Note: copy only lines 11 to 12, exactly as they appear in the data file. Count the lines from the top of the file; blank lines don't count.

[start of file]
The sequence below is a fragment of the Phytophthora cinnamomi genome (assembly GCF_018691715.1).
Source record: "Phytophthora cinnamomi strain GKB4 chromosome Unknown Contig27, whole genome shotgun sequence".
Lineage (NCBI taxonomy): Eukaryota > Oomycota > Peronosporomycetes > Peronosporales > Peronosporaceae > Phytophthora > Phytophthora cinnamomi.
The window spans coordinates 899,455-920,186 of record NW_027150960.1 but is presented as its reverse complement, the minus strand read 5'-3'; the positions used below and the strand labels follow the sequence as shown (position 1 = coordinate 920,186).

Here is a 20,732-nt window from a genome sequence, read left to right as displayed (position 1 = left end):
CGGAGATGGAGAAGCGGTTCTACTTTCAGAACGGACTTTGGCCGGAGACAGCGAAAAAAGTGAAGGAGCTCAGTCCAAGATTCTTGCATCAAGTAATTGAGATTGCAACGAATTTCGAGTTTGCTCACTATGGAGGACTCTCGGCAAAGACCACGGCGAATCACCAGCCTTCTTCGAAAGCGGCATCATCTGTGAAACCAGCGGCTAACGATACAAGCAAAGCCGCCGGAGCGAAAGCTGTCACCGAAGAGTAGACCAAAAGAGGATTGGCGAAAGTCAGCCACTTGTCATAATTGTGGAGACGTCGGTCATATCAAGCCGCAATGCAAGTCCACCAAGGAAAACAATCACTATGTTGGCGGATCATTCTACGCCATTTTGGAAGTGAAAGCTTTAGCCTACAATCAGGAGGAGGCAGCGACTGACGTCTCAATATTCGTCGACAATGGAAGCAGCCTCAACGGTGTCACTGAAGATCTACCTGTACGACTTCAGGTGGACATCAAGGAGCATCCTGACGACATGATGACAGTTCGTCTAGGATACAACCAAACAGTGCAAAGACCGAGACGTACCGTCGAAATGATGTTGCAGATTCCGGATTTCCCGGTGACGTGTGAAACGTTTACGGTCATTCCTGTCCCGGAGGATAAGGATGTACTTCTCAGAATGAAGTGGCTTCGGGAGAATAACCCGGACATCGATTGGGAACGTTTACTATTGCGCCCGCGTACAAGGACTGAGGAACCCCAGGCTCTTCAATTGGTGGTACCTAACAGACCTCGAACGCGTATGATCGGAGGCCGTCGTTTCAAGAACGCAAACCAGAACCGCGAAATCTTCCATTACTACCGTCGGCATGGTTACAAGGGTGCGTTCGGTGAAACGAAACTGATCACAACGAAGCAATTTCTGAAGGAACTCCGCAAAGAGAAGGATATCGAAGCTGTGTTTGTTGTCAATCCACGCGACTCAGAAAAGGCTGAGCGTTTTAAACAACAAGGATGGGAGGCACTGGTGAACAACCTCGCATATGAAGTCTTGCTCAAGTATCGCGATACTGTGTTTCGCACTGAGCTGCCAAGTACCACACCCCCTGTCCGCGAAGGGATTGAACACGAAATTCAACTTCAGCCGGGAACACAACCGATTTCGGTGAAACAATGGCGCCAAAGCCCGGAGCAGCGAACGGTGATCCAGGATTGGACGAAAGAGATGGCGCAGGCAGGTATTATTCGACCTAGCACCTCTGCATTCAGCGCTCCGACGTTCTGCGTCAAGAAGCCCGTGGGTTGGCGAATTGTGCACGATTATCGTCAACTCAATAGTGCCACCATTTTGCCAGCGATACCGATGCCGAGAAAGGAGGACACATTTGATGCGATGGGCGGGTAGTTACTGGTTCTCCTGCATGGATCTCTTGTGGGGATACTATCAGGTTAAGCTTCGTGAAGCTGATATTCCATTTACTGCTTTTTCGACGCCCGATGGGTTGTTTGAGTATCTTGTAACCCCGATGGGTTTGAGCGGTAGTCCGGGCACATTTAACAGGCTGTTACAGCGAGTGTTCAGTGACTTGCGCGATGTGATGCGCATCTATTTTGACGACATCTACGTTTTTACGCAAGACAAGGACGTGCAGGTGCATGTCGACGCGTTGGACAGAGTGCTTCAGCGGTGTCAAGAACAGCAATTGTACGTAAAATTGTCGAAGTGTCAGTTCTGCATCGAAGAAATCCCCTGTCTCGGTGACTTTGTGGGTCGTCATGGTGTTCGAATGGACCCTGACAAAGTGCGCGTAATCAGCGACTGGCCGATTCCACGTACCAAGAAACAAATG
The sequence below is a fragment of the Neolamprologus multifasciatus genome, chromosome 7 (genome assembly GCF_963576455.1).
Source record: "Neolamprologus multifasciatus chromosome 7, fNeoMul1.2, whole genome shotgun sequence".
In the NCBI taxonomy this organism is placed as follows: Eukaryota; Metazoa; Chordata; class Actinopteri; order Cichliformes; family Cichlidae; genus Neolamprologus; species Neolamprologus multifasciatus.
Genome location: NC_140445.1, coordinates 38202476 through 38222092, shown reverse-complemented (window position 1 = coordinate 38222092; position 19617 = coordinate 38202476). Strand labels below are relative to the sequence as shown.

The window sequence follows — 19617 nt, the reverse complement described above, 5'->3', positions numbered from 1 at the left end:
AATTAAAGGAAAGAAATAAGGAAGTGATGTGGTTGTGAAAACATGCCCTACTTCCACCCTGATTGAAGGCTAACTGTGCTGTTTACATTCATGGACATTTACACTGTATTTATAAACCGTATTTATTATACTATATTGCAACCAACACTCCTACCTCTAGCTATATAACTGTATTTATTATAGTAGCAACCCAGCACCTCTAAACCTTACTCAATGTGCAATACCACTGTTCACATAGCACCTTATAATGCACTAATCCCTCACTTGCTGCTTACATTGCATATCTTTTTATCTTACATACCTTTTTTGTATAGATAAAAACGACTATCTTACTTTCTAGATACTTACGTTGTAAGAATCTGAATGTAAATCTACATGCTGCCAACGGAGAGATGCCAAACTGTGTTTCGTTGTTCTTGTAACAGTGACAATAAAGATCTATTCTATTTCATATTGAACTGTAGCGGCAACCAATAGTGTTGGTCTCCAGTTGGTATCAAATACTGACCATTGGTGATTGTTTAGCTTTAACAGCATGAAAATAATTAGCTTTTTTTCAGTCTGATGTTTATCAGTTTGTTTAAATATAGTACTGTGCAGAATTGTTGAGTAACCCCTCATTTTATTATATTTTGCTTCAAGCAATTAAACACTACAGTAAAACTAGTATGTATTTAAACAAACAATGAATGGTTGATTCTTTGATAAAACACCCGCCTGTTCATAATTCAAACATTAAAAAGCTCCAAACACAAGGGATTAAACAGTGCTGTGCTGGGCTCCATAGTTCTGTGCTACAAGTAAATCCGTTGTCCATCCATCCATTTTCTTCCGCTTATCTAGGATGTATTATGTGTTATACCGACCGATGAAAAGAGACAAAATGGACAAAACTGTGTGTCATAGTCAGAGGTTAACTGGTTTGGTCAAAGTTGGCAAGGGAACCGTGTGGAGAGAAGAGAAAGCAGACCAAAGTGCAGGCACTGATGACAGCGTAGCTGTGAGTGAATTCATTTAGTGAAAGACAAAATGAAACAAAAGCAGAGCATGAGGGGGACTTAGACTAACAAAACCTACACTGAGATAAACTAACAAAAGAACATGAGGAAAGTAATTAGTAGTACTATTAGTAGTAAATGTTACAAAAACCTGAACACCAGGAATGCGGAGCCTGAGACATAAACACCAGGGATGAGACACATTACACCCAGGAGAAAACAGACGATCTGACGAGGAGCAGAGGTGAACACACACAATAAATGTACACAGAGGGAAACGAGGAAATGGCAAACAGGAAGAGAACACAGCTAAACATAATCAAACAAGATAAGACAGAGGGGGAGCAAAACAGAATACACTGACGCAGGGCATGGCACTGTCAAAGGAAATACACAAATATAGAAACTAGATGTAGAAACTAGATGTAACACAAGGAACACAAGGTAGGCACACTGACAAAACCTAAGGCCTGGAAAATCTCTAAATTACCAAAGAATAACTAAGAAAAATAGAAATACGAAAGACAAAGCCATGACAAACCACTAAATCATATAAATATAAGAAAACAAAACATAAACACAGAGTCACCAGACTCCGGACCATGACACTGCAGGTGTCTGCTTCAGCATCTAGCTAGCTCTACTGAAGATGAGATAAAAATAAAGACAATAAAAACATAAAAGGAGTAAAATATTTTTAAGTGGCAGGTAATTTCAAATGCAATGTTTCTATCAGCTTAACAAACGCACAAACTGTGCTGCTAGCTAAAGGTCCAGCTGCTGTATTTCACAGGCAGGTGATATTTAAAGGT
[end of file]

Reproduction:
The window sequence follows — 19617 nt, the reverse complement described above, 5'->3', positions numbered from 1 at the left end:
AATTAAAGGAAAGAAATAAGGAAGTGATGTGGTTGTGAAAACATGCCCTACTTCCACCCTGATTGAAGGCTAACTGTGCTGTTTACATTCATGGACATTTACACTGTATTTATAAACCGTATTTATTATACTATATTGCAACCAACACTCCTACCTCTAGCTATATAACTGTATTTATTATAGTAGCAACCCAGCACCTCTAAACCTTACTCAATGTGCAATACCACTGTTCACATAGCACCTTATAATGCACTAATCCCTCACTTGCTGCTTACATTGCATATCTTTTTATCTTACATACCTTTTTTGTATAGATAAAAACGACTATCTTACTTTCTAGATACTTACGTTGTAAGAATCTGAATGTAAATCTACATGCTGCCAACGGAGAGATGCCAAACTGTGTTTCGTTGTTCTTGTAACAGTGACAATAAAGATCTATTCTATTTCATATTGAACTGTAGCGGCAACCAATAGTGTTGGTCTCCAGTTGGTATCAAATACTGACCATTGGTGATTGTTTAGCTTTAACAGCATGAAAATAATTAGCTTTTTTTCAGTCTGATGTTTATCAGTTTGTTTAAATATAGTACTGTGCAGAATTGTTGAGTAACCCCTCATTTTATTATATTTTGCTTCAAGCAATTAAACACTACAGTAAAACTAGTATGTATTTAAACAAACAATGAATGGTTGATTCTTTGATAAAACACCCGCCTGTTCATAATTCAAACATTAAAAAGCTCCAAACACAAGGGATTAAACAGTGCTGTGCTGGGCTCCATAGTTCTGTGCTACAAGTAAATCCGTTGTCCATCCATCCATTTTCTTCCGCTTATCTAGGATGTATTATGTGTTATACCGACCGATGAAAAGAGACAAAATGGACAAAACTGTGTGTCATAGTCAGAGGTTAACTGGTTTGGTCAAAGTTGGCAAGGGAACCGTGTGGAGAGAAGAGAAAGCAGACCAAAGTGCAGGCACTGATGACAGCGTAGCTGTGAGTGAATTCATTTAGTGAAAGACAAAATGAAACAAAAGCAGAGCATGAGGGGGACTTAGACTAACAAAACCTACACTGAGATAAACTAACAAAAGAACATGAGGAAAGTAATTAGTAGTACTATTAGTAGTAAATGTTACAAAAACCTGAACACCAGGAATGCGGAGCCTGAGACATAAACACCAGGGATGAGACACATTACACCCAGGAGAAAACAGACGATCTGACGAGGAGCAGAGGTGAACACACACAATAAATGTACACAGAGGGAAACGAGGAAATGGCAAACAGGAAGAGAACACAGCTAAACATAATCAAACAAGATAAGACAGAGGGGGAGCAAAACAGAATACACTGACGCAGGGCATGGCACTGTCAAAGGAAATACACAAATATAGAAACTAGATGTAGAAACTAGATGTAACACAAGGAACACAAGGTAGGCACACTGACAAAACCTAAGGCCTGGAAAATCTCTAAATTACCAAAGAATAACTAAGAAAAATAGAAATACGAAAGACAAAGCCATGACAAACCACTAAATCATATAAATATAAGAAAACAAAACATAAACACAGAGTCACCAGACTCCGGACCATGACACTGCAGGTGTCTGCTTCAGCATCTAGCTAGCTCTACTGAAGATGAGATAAAAATAAAGACAATAAAAACATAAAAGGAGTAAAATATTTTTAAGTGGCAGGTAATTTCAAATGCAATGTTTCTATCAGCTTAACAAACGCACAAACTGTGCTGCTAGCTAAAGGTCCAGCTGCTGTATTTCACAGGCAGGTGATATTTAAAGGT